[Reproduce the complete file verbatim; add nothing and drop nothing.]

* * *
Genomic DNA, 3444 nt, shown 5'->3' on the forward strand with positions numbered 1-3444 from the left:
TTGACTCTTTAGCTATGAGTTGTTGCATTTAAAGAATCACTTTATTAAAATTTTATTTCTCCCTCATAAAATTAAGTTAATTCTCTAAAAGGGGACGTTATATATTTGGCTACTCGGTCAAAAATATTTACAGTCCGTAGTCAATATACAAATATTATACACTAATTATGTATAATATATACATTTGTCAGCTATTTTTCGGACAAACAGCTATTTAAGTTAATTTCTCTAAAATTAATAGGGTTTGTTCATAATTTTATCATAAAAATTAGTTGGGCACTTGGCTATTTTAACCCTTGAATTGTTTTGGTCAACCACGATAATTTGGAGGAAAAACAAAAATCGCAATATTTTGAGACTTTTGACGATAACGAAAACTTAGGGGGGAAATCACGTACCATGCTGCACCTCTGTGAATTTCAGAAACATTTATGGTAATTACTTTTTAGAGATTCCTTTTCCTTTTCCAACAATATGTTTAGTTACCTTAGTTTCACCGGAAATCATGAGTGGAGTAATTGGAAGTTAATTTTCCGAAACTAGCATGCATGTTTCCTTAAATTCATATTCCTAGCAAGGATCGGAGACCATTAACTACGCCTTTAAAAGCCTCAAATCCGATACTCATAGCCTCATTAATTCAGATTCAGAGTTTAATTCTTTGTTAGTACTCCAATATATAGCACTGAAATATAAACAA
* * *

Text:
Genomic DNA, 3444 nt, shown 5'->3' on the forward strand with positions numbered 1-3444 from the left:
TTGACTCTTTAGCTATGAGTTGTTGCATTTAAAGAATCACTTTATTAAAATTTTATTTCTCCCTCATAAAATTAAGTTAATTCTCTAAAAGGGGACGTTATATATTTGGCTACTCGGTCAAAAATATTTACAGTCCGTAGTCAATATACAAATATTATACACTAATTATGTATAATATATACATTTGTCAGCTATTTTTCGGACAAACAGCTATTTAAGTTAATTTCTCTAAAATTAATAGGGTTTGTTCATAATTTTATCATAAAAATTAGTTGGGCACTTGGCTATTTTAACCCTTGAATTGTTTTGGTCAACCACGATAATTTGGAGGAAAAACAAAAATCGCAATATTTTGAGACTTTTGACGATAACGAAAACTTAGGGGGGAAATCACGTACCATGCTGCACCTCTGTGAATTTCAGAAACATTTATGGTAATTACTTTTTAGAGATTCCTTTTCCTTTTCCAACAATATGTTTAGTTACCTTAGTTTCACCGGAAATCATGAGTGGAGTAATTGGAAGTTAATTTTCCGAAACTAGCATGCATGTTTCCTTAAATTCATATTCCTAGCAAGGATCGGAGACCATTAACTACGCCTTTAAAAGCCTCAAATCCGATACTCATAGCCTCATTAATTCAGATTCAGAGTTTAATTCTTTGTTAGTACTCCAATATATAGCACTGAAATATAAACAA